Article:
New anti-poverty program covers five counties

DALLAS TWP. — A major new effort to lift families out of poverty spans five counties and involves more than two dozen organizations. One of them, Misericordia University, hosted a media event on Thursday to unveil the scale and multigenerational goals of “Parent Pathways of Northeastern Pennsylvania.” “

The program may seem succinctly summed up in a blurb in a distributed press kit: “Parent Pathways of Northeastern Pennsylvania guides parents out of poverty through access to higher education and professional careers that support family”.

But as representatives of several organizations involved have made clear, the new push to break the cycle of poverty for many low-income parents with children is anything but simple.

Gretchen Hunt of the Economic Opportunity Commission, an “anchor partner” of the program, stressed that it is not enough for parents to have a job, even if they pay reasonably well. With children, economic success may require “reliable child care” and “strong ties to the community.” She cited Misericordia’s Ruth Matthews Bourger Women With Children program, which gives single mothers a chance to live for free while pursuing a college education, as an example of how to make big changes to a family’s chances of getting married. escape poverty.

Noting that Women With Children provides significant support by connecting mothers to available social services and constantly encouraging them to resolve issues, Hunt said it “incorporates all the elements of success.”

Women With Children director Katherine Pohlidal called the Parent Pathway program a “new holistic approach” designed to connect existing local programs that help low-income parents with opportunities to advance their education. It starts with parents filling out a one-page “Pathfinder form” which, in turn, “identifies what the parents would like to do.”

The large number of organizations involved – spanning Luzerne, Lackawanna, Wyoming, Wayne and Susquehanna counties – are working to ensure there is a ‘warm passage’ as one agency can direct parents to another in the lawsuit identified goals, Pohlidal said.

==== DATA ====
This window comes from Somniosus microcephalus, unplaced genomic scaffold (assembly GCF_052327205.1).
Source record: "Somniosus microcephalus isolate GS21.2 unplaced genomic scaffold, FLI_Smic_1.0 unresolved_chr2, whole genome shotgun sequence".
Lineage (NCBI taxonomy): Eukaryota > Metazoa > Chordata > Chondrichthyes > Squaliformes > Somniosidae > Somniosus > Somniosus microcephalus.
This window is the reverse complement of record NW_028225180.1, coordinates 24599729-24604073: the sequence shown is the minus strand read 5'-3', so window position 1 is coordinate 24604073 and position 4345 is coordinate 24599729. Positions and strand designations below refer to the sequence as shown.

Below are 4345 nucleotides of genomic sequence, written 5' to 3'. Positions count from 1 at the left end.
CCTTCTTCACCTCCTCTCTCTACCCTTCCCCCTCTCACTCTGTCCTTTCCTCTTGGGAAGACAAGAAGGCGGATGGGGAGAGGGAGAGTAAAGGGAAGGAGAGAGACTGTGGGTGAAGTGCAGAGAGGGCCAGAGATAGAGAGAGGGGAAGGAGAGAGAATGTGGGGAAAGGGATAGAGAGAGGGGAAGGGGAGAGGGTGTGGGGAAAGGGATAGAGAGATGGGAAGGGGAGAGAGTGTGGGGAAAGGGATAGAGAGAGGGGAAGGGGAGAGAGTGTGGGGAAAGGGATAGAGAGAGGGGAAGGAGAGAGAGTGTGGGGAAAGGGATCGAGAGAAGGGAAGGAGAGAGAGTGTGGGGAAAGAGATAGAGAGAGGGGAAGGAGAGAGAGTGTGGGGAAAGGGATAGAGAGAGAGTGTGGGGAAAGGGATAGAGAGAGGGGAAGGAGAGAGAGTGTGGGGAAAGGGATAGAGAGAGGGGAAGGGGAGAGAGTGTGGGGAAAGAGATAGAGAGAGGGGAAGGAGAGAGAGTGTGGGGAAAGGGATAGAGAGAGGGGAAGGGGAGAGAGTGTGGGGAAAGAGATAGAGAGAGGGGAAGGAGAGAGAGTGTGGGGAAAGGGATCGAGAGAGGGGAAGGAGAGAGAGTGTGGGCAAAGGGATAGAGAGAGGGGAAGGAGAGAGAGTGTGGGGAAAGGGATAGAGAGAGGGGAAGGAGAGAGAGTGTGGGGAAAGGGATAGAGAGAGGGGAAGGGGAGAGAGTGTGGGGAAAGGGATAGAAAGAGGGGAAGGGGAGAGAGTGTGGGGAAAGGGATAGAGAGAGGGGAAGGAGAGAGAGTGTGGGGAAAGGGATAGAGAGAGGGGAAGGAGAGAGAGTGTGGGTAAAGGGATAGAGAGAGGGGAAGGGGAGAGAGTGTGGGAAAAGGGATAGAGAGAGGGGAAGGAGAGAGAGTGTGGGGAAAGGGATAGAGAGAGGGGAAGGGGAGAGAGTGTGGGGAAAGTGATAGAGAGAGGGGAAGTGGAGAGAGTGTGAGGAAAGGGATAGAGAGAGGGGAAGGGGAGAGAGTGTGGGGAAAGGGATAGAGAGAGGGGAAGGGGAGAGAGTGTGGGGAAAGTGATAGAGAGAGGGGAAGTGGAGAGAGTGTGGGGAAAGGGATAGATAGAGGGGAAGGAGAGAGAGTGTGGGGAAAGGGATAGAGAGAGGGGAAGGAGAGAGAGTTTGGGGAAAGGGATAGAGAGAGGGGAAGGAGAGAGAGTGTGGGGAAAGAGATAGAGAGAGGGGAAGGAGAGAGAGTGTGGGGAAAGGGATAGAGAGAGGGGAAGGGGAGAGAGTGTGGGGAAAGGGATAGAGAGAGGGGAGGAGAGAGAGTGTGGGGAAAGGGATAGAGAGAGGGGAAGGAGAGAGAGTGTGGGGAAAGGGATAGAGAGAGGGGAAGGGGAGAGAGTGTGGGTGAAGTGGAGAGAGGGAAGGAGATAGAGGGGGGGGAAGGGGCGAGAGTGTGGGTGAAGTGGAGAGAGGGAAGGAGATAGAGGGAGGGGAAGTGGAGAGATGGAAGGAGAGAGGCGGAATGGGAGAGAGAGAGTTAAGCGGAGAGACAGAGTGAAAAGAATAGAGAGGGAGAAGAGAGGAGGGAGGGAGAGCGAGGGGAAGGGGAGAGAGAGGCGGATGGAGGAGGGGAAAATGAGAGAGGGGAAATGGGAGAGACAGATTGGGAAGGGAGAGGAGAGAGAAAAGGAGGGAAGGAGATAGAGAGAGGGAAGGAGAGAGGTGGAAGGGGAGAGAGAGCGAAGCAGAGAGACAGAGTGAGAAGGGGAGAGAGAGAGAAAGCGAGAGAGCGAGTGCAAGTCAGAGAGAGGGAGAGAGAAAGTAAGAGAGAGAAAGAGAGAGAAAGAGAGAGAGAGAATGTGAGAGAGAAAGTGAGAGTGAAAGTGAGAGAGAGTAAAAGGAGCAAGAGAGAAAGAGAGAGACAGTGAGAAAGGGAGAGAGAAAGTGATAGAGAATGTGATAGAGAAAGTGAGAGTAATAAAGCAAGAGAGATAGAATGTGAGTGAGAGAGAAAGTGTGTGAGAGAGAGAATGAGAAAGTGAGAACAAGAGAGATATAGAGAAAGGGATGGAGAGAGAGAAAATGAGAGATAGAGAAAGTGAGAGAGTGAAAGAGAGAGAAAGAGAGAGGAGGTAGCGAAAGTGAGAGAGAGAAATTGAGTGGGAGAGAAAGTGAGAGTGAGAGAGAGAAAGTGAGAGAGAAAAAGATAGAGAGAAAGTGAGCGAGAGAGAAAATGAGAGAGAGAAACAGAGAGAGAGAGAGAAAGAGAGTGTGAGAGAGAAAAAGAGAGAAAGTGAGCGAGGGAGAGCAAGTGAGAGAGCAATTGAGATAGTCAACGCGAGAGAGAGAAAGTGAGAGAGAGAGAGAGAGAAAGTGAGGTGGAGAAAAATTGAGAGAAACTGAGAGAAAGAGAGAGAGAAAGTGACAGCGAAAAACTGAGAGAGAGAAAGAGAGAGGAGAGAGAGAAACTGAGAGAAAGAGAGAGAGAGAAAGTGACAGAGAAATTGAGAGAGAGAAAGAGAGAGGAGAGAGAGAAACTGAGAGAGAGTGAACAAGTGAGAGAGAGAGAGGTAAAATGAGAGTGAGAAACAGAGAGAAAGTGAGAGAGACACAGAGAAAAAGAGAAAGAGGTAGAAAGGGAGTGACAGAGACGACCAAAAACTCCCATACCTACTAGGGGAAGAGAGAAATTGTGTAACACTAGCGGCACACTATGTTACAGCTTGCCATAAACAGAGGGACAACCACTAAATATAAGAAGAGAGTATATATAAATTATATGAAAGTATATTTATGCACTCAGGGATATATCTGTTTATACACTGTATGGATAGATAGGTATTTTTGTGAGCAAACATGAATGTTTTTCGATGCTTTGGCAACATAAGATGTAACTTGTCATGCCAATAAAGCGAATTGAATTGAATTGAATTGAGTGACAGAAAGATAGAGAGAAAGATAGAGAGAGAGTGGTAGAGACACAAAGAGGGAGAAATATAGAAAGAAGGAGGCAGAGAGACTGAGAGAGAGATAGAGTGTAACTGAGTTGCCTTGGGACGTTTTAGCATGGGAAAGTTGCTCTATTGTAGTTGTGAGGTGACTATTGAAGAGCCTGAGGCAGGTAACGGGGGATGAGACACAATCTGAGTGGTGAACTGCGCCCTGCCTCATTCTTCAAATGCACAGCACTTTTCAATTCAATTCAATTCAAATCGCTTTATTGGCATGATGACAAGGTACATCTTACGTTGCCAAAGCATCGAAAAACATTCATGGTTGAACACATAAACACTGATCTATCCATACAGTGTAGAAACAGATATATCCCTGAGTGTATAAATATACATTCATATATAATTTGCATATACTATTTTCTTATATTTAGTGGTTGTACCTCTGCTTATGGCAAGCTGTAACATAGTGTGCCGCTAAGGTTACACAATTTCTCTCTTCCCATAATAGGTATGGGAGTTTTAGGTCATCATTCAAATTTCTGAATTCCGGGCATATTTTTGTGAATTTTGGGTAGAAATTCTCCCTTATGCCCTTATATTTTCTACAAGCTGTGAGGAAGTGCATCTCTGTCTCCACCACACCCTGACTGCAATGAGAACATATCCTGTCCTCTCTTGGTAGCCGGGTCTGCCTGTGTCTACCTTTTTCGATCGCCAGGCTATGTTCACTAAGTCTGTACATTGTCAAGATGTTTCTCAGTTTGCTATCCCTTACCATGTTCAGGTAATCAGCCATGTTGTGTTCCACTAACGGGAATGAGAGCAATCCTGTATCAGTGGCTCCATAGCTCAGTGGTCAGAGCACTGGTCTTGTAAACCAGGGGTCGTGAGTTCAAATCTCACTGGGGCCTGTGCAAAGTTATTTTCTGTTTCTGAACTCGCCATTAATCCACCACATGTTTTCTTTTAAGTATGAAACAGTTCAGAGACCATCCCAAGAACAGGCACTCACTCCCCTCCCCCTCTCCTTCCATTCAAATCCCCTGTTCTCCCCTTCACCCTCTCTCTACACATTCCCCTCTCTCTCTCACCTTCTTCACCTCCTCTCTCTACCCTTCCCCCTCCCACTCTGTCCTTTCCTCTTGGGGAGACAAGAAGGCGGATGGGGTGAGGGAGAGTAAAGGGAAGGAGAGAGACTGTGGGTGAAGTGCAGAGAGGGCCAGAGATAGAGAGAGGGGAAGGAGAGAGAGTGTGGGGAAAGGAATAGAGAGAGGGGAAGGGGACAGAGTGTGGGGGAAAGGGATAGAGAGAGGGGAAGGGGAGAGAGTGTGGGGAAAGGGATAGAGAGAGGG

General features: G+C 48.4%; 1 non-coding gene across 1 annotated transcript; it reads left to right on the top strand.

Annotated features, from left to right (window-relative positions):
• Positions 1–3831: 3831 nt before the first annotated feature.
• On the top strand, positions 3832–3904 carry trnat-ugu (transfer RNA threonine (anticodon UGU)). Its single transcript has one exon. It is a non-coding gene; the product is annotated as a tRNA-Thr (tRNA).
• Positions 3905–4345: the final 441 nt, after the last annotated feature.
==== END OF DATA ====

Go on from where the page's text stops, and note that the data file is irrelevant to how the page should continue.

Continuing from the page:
The program was designed with the help of The Institute, a collaboration between 13 institutions of higher learning, with support from the CEO and the Robin Hood Foundation, a New York City poverty relief organization. To be eligible, participants must reside in one of the five counties and have an income not exceeding 250% of the federal poverty guidelines for the head of household and their dependent children.

Other partners include Unite Pennsylvania, a coordinated care network of health and human service agencies that use a shared technology platform to enable electronic referrals and information sharing; Persistence Plus, a service providing students with messages designed to motivate sustainable behavior, something Pohlidal likened to how women with children “nudge” students toward success; and RESULTS, a group of volunteers trained to advocate for changes in government policy or funding that can have the greatest impact on poverty reduction.

Asia Thomspon Olieman, a Women With Children program graduate who is now a lawyer, is a senior associate involved with Results and spoke at Thursday’s event. “Our goal is to find people struggling with poverty and empower them,” she said.

At the end of the event, Pohlidal invited network partners Parent Pathways of Northeastern Pennsylvania to the stage at Misericordia’s Lemmond Theater, gathering 24 people — all but one women — for a group photo.

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Contact Mark Guydish at 570-991-6112 or on Twitter @TLMarkGuydish

About Irene J. O'Donnell

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